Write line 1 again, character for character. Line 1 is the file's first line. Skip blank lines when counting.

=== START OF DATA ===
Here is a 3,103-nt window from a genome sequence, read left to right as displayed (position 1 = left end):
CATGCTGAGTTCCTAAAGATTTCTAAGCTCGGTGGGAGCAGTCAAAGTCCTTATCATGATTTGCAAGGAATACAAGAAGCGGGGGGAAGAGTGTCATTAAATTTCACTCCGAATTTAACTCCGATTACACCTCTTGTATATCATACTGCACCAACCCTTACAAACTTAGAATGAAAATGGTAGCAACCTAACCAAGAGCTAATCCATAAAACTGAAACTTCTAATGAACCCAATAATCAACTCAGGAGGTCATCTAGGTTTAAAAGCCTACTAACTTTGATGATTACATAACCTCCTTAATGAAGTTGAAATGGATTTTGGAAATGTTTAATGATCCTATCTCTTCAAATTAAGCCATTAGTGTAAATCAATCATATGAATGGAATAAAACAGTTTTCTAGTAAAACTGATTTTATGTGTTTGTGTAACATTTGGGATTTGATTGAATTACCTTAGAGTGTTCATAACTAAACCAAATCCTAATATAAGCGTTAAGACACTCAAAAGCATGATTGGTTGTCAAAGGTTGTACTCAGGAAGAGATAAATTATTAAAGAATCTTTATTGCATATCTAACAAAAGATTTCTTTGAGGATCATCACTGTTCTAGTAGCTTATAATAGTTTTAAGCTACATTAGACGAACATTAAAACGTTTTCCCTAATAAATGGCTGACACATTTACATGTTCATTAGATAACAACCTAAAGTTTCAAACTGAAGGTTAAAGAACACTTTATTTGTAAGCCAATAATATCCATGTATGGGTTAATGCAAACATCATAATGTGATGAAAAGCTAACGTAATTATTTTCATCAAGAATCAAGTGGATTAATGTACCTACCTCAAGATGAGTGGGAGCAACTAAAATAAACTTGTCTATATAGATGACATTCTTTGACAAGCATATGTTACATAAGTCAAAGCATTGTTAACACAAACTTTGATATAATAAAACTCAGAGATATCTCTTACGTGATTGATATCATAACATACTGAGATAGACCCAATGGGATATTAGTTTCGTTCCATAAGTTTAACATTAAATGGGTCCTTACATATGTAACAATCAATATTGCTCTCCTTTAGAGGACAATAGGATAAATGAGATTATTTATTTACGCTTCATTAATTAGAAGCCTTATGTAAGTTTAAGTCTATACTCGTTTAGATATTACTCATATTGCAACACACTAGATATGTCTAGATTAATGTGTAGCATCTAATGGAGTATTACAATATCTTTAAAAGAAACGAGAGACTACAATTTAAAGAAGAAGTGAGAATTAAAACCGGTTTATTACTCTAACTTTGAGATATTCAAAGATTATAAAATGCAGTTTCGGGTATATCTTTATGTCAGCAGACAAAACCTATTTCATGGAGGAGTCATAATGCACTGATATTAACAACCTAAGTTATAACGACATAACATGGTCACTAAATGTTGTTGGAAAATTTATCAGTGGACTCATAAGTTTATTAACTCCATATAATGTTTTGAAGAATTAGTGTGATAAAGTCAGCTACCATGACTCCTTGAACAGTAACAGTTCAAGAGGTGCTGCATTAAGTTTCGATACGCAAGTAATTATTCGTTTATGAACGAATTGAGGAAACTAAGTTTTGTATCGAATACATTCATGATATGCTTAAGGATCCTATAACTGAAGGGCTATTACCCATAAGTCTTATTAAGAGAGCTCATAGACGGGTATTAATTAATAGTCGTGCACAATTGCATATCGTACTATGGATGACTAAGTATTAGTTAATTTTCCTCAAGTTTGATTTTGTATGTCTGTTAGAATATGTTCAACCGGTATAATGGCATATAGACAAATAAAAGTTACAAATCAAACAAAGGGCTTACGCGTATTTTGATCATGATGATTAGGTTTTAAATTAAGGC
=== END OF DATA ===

Here is a 3,103-nt window from a genome sequence, read left to right as displayed (position 1 = left end):